Alternatively you may come from a quantity surveying background and move into commercial estimating.
What does a construction Estimator do?
A love of numbers & pricing and the ability to find exceptional subcontractors as well as utilise construction innovation to keep construction cost’s low and reduce delivery windows is what underpins the career of a talented Estimator. Ensuring all of this is achieved without compromising safety and quality is paramount to your role as Estimator.
In construction, the role of Estimator involves planning and organisation for upcoming projects. Estimators assist key personnel such as Construction Managers & Architects and works in collaboration with Design Managers and Project Manager to price and plan projects. The Estimator is responsible for quoting and winning tenders for development.
The Estimator must be able to review projects from a commercial perspective and be involved in value management to ensure outcomes are met. They are responsible for monitoring project progress in conjunction with cost accruals, assessing any variations and reporting these to the Project Manager. The Estimator is responsible for project lifecycle cost analysis and management.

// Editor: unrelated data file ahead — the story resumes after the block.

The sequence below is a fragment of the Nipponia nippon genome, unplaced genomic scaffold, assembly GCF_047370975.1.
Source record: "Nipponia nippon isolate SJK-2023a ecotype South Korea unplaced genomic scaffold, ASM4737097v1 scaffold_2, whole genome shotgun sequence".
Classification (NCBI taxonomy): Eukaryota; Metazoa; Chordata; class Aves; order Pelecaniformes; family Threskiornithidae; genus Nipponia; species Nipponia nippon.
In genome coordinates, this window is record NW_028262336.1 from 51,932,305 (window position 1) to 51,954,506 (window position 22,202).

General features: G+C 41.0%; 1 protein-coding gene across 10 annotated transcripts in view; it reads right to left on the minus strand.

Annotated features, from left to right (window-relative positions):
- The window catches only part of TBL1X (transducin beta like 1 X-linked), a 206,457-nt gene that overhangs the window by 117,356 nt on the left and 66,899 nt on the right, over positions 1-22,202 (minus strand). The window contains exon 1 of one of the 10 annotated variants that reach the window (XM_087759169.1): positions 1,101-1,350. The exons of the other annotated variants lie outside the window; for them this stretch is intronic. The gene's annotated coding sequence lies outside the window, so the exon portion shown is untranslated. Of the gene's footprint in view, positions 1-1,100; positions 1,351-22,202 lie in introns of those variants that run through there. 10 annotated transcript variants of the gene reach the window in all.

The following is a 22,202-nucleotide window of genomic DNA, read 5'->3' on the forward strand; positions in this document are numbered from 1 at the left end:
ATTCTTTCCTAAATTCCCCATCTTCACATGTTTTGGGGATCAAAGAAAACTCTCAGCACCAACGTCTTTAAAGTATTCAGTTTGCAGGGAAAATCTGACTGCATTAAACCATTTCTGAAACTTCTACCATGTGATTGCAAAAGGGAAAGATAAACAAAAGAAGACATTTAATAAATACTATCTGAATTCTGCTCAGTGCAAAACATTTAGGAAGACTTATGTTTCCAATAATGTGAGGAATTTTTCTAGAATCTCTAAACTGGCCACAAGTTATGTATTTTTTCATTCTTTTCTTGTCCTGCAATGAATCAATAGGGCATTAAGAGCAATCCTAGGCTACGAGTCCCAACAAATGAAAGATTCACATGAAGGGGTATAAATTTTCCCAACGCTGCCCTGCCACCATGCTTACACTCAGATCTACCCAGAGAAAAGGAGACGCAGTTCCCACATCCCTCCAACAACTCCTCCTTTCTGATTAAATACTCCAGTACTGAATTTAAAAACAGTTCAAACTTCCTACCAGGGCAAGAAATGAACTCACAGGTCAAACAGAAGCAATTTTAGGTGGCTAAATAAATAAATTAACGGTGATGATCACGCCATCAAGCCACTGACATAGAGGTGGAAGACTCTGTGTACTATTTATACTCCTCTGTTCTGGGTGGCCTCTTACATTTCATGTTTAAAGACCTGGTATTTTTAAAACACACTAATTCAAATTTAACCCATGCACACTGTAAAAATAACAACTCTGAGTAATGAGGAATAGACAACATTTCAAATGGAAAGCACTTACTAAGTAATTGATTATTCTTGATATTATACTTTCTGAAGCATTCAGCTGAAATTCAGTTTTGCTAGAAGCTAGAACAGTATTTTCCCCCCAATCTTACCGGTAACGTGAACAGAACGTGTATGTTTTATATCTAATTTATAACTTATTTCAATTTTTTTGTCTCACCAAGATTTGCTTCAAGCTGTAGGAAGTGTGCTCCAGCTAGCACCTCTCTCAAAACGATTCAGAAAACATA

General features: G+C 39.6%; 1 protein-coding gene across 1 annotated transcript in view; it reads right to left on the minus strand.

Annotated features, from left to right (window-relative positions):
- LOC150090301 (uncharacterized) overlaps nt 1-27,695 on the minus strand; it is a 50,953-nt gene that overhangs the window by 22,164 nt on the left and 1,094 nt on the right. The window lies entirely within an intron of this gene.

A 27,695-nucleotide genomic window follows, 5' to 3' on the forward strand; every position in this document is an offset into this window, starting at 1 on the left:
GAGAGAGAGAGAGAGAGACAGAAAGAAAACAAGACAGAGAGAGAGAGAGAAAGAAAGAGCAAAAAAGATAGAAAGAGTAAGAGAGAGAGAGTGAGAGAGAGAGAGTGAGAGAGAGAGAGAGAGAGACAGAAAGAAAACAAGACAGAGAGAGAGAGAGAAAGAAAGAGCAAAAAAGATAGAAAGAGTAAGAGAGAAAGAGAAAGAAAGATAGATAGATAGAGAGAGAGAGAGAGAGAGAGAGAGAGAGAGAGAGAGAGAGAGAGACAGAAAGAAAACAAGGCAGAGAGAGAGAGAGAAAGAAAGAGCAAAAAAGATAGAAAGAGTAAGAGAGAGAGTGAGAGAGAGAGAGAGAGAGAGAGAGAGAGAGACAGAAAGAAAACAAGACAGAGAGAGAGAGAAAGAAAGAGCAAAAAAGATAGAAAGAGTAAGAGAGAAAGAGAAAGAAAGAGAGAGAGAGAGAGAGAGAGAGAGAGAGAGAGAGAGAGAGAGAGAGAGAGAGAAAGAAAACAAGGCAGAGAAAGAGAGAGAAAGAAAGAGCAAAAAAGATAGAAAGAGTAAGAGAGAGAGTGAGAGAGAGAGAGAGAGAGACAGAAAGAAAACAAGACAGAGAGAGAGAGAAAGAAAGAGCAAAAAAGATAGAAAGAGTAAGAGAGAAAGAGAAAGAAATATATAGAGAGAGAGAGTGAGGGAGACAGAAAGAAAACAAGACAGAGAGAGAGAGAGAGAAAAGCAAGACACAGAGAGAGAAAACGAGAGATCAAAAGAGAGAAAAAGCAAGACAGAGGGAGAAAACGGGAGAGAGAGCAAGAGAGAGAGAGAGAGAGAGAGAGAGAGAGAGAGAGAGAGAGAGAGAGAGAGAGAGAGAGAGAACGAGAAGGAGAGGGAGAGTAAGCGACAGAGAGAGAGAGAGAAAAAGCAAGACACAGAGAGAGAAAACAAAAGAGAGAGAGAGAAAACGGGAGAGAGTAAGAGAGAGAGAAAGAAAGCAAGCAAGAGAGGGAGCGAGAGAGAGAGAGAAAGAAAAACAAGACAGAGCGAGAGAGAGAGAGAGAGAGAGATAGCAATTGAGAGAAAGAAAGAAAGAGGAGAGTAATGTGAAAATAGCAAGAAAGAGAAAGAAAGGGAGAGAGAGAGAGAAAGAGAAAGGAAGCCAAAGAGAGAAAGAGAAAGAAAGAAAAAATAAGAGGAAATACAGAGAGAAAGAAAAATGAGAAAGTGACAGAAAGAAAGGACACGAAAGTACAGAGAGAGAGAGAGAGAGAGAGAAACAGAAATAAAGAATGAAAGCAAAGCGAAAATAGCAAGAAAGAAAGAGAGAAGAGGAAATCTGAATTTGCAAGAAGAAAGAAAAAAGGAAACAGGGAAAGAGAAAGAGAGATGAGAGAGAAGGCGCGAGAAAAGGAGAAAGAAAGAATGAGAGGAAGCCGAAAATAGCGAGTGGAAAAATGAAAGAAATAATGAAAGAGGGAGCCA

Estimators should be familiar with the preparation and management of Bills of Quantities along with tender submissions.
As the name suggests, Estimators must be skilled in detailed construction estimating; able to evaluate costs and provide advice on commercial projects. They may also be required to manage payments to suppliers and subcontractors throughout a project. The Estimator may also need to keep a record of labour and materials cost information.
Estimators should be comfortable reviewing and interpreting designs and plans, to assess the scope of potential projects and identify any cost risks that may arise.
Here’s an outline of an Estimator’s key responsibilities:
- Measure appropriately & accurately at all design stages; F, SD, DD, partially or fully documented
- Recognise and deal commercially with omissions in drawings, speciation’s, reports or BQ (biller quantities)